I don’t know if you have a 4 Rivers Smokehouse where you live, but we’ve got a few around here (Orlando, FL), and they are incredibly popular. How do I know this? Because I see one of these on about 1 out of every 5 cars driving around town.
As my wife and I started noticing how many people had affixed these to their cars, two questions emerged: When are we going to try it? And, how good must it be for ALL these people to put a bumper sticker on their car?
It wasn’t until we asked a friend (who had on of these on her car) what the deal was. It was all then very clear.
It’s a magnet.
So while you might really like 4 Rivers, you can express it without the long-term commitment and potential paint damage that a bumper sticker provides. They made it easy to like them (and share that with others). That’s smart!
How can we apply that same notion to our work environments? How can we make it easy for our employees to like us and recommend us? Unfortunately, I don’t think it is as easy as a bumper magnet, but maybe it’s not that tough, either.
Everyday your employees are making decisions about their experience with you. Is it good, is it bad, what do they like, what do they not like? Then, their actions show how they feel. They like more stuff, they perform better. They don’t like stuff, they become a pain in the rump.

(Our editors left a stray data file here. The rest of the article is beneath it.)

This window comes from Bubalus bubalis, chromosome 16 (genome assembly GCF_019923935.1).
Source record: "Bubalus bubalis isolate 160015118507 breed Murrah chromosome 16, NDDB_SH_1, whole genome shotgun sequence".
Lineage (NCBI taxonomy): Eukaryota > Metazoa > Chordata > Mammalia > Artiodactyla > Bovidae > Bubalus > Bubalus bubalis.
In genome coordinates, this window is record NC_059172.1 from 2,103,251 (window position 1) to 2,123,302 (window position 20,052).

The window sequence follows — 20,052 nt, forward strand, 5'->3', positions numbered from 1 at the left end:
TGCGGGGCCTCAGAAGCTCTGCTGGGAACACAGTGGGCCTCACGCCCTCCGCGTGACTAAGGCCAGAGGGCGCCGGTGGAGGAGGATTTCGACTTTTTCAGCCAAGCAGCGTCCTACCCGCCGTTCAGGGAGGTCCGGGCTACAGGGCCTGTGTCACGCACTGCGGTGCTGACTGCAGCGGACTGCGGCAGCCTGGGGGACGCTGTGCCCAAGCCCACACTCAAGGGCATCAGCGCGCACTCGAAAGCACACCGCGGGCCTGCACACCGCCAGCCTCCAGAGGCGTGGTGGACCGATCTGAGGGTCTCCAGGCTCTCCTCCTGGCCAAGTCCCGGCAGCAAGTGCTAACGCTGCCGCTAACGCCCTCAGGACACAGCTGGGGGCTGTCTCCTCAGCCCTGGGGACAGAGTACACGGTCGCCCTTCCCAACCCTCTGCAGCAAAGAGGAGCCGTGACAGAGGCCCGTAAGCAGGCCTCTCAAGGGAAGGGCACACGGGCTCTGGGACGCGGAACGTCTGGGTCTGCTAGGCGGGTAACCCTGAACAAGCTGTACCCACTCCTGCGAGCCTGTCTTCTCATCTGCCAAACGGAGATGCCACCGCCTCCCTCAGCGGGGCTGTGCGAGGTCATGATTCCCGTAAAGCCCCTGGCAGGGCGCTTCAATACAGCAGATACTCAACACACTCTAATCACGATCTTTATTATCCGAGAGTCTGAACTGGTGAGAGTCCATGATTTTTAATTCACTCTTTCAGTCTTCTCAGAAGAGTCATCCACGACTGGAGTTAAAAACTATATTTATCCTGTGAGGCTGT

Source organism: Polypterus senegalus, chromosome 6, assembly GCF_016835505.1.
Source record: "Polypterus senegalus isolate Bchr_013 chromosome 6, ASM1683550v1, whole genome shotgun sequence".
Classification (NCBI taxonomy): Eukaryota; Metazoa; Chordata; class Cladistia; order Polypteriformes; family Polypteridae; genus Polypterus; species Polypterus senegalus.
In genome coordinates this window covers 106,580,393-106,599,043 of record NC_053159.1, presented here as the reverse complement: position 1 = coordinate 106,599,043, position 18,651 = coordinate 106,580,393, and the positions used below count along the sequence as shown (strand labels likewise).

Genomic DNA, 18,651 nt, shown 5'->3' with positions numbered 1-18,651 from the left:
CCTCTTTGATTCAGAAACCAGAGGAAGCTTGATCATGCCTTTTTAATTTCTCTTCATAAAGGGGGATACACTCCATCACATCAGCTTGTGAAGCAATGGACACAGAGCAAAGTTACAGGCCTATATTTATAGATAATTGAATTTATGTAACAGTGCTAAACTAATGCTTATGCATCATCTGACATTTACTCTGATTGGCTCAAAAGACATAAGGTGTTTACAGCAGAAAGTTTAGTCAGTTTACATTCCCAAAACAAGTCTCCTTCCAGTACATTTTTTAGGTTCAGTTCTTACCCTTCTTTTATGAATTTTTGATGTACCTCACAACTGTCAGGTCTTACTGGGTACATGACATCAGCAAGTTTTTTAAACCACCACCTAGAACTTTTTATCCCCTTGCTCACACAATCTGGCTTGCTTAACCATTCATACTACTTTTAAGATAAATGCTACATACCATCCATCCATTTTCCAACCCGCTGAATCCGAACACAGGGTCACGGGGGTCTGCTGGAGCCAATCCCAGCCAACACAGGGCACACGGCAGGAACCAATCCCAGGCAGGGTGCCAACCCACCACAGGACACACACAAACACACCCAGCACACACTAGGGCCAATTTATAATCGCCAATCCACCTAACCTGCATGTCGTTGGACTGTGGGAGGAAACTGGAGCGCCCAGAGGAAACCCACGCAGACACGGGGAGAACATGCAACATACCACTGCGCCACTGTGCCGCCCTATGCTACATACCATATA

We often talk about looking at things from our guests perspective to make sure we are meeting their needs… how often do we do that with employees? How often do we put ourselves in a position to experience what they experience, to go through what they go through, to deal with US when we are at our best and our worst?
If we did, we might find what I like to call “emotional pinch points”. We all know what a physical pinch point is and why it’s good to avoid it, but how many of us pay attention to the things impact the emotional well being of our employees? It could be a small thing… maybe some illogical process that’s been in place for many years regarding how employees get paid. You don’t even notice it now, it’s just a part of the process. To an employee, looking at it from another angle, it’s a weekly frustration that slowly builds up and accumulates with any other pinch points they may experience.
It may take some time, but these pinches add up, and could eventually outweigh any of the good deeds you are doing.
Your challenge is to look at things from your employees’ perspective. Get into their routine, experience what they experience. If you find something that bugs you, immediately multiply that by 250 (average number of days a typical full time employee works; 2000 hours x 8 hours/day). You may experience it once and think it’s not a big deal. Now do it 250 times and see how you feel about it.
Thanks for reading!
Also from the author: The Myth of Employee Burnout outlines Matt’s quest to get to the bottom of why some employees start off strong but then eventually fizzle out. As one reader said, “This [book] is a must have for any leader that cares about the development of their team. You will not be disappointed.” Can’t argue with that! Available through Amazon or www.performanceoptimist.com.